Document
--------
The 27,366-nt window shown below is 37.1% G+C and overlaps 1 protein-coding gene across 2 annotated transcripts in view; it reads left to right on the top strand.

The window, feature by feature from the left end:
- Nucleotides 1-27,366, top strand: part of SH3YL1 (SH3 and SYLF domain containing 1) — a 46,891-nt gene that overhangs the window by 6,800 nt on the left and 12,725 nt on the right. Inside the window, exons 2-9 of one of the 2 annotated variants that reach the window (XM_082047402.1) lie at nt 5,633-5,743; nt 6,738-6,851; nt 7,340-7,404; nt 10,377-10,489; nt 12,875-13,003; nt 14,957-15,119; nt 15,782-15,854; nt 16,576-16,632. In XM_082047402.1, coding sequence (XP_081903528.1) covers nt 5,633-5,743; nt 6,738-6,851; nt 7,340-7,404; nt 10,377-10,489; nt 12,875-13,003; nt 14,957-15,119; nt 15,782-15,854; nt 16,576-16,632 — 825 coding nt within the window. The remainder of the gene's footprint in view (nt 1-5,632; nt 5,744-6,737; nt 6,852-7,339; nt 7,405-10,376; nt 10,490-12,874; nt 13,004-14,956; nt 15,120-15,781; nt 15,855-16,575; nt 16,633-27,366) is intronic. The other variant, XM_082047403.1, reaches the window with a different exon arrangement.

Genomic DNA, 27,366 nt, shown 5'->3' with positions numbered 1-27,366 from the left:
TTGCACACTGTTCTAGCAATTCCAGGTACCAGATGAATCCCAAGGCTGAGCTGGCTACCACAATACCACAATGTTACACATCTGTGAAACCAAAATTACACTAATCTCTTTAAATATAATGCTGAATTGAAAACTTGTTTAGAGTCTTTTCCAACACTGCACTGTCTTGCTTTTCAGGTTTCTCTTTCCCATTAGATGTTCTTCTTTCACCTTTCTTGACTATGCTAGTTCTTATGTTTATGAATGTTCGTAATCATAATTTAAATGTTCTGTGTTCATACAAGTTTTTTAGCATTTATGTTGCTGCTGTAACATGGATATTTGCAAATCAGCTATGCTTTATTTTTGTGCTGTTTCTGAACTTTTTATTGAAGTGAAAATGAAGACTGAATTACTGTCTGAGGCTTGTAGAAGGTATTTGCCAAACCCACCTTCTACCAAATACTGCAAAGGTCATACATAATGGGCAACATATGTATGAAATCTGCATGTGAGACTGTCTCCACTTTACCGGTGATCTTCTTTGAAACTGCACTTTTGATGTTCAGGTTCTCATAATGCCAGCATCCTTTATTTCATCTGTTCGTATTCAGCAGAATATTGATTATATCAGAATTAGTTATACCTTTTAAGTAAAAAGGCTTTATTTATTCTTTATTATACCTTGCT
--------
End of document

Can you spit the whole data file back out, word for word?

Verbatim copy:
The 27,366-nt window shown below is 37.1% G+C and overlaps 1 protein-coding gene across 2 annotated transcripts in view; it reads left to right on the top strand.

The window, feature by feature from the left end:
- Nucleotides 1-27,366, top strand: part of SH3YL1 (SH3 and SYLF domain containing 1) — a 46,891-nt gene that overhangs the window by 6,800 nt on the left and 12,725 nt on the right. Inside the window, exons 2-9 of one of the 2 annotated variants that reach the window (XM_082047402.1) lie at nt 5,633-5,743; nt 6,738-6,851; nt 7,340-7,404; nt 10,377-10,489; nt 12,875-13,003; nt 14,957-15,119; nt 15,782-15,854; nt 16,576-16,632. In XM_082047402.1, coding sequence (XP_081903528.1) covers nt 5,633-5,743; nt 6,738-6,851; nt 7,340-7,404; nt 10,377-10,489; nt 12,875-13,003; nt 14,957-15,119; nt 15,782-15,854; nt 16,576-16,632 — 825 coding nt within the window. The remainder of the gene's footprint in view (nt 1-5,632; nt 5,744-6,737; nt 6,852-7,339; nt 7,405-10,376; nt 10,490-12,874; nt 13,004-14,956; nt 15,120-15,781; nt 15,855-16,575; nt 16,633-27,366) is intronic. The other variant, XM_082047403.1, reaches the window with a different exon arrangement.

Genomic DNA, 27,366 nt, shown 5'->3' with positions numbered 1-27,366 from the left:
TTGCACACTGTTCTAGCAATTCCAGGTACCAGATGAATCCCAAGGCTGAGCTGGCTACCACAATACCACAATGTTACACATCTGTGAAACCAAAATTACACTAATCTCTTTAAATATAATGCTGAATTGAAAACTTGTTTAGAGTCTTTTCCAACACTGCACTGTCTTGCTTTTCAGGTTTCTCTTTCCCATTAGATGTTCTTCTTTCACCTTTCTTGACTATGCTAGTTCTTATGTTTATGAATGTTCGTAATCATAATTTAAATGTTCTGTGTTCATACAAGTTTTTTAGCATTTATGTTGCTGCTGTAACATGGATATTTGCAAATCAGCTATGCTTTATTTTTGTGCTGTTTCTGAACTTTTTATTGAAGTGAAAATGAAGACTGAATTACTGTCTGAGGCTTGTAGAAGGTATTTGCCAAACCCACCTTCTACCAAATACTGCAAAGGTCATACATAATGGGCAACATATGTATGAAATCTGCATGTGAGACTGTCTCCACTTTACCGGTGATCTTCTTTGAAACTGCACTTTTGATGTTCAGGTTCTCATAATGCCAGCATCCTTTATTTCATCTGTTCGTATTCAGCAGAATATTGATTATATCAGAATTAGTTATACCTTTTAAGTAAAAAGGCTTTATTTATTCTTTATTATACCTTGCT